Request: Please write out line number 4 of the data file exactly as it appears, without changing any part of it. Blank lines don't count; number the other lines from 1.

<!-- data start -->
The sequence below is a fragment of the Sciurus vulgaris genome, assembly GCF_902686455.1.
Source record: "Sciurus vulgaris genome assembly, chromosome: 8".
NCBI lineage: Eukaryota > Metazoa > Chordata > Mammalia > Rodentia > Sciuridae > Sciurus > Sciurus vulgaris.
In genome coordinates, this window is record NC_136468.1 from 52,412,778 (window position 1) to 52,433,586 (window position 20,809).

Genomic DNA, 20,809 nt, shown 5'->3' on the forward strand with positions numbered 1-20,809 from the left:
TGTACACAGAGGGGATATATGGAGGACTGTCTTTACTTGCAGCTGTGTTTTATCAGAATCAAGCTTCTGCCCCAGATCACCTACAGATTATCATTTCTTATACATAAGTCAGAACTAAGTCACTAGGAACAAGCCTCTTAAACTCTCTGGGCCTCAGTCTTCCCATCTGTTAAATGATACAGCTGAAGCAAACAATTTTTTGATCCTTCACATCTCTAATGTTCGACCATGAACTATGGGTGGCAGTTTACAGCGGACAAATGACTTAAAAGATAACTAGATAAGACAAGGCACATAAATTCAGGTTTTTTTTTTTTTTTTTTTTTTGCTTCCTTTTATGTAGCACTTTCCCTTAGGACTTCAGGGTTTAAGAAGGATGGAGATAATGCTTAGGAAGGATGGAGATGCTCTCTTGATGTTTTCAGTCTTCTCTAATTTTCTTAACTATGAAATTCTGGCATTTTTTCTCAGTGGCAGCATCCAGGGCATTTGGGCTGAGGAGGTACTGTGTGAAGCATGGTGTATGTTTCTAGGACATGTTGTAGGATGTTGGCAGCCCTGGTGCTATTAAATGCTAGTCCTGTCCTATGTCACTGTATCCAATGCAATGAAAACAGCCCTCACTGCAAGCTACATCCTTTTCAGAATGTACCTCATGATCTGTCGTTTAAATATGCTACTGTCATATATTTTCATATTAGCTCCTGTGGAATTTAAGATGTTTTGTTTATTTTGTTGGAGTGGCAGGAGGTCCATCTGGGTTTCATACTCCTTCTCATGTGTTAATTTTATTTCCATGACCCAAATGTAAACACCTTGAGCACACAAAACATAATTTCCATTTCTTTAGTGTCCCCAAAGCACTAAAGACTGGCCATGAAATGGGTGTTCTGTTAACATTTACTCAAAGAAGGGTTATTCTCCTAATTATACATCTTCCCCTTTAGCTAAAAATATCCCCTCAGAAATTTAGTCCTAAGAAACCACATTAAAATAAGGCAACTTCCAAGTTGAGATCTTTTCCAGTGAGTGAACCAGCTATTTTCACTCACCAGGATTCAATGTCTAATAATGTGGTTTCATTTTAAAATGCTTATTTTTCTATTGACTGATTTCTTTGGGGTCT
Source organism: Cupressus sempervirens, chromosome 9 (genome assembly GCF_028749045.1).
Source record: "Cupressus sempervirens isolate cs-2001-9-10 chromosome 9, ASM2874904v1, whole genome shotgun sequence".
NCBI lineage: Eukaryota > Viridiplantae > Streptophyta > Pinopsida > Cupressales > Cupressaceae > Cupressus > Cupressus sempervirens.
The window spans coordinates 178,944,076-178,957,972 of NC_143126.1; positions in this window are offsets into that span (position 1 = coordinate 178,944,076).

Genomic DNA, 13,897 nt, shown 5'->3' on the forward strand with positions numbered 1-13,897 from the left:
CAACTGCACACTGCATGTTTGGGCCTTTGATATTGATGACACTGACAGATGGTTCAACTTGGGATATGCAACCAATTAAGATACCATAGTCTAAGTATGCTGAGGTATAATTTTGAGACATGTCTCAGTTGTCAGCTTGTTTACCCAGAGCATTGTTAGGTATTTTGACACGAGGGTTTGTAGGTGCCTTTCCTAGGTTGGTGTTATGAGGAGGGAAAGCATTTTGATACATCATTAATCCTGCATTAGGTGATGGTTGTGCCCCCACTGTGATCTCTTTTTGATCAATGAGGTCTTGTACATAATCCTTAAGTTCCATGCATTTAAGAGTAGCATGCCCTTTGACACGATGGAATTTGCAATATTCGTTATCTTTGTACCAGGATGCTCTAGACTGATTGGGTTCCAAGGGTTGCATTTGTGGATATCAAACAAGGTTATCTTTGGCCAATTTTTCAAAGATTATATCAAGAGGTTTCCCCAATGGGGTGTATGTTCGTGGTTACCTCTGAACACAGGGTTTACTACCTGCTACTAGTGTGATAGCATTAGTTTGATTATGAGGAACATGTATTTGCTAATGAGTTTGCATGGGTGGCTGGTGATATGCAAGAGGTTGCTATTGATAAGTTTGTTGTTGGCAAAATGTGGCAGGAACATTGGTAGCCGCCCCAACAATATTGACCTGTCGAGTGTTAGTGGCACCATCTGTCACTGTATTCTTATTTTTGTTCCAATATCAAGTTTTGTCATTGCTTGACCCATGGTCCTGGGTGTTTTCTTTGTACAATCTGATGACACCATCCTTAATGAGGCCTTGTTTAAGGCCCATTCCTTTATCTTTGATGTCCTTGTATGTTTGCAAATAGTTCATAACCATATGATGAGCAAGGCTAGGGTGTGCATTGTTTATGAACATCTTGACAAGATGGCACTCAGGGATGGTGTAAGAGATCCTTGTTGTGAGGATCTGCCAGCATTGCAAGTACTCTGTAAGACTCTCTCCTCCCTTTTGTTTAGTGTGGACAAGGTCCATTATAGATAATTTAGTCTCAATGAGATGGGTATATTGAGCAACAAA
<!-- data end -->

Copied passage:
In genome coordinates, this window is record NC_136468.1 from 52,412,778 (window position 1) to 52,433,586 (window position 20,809).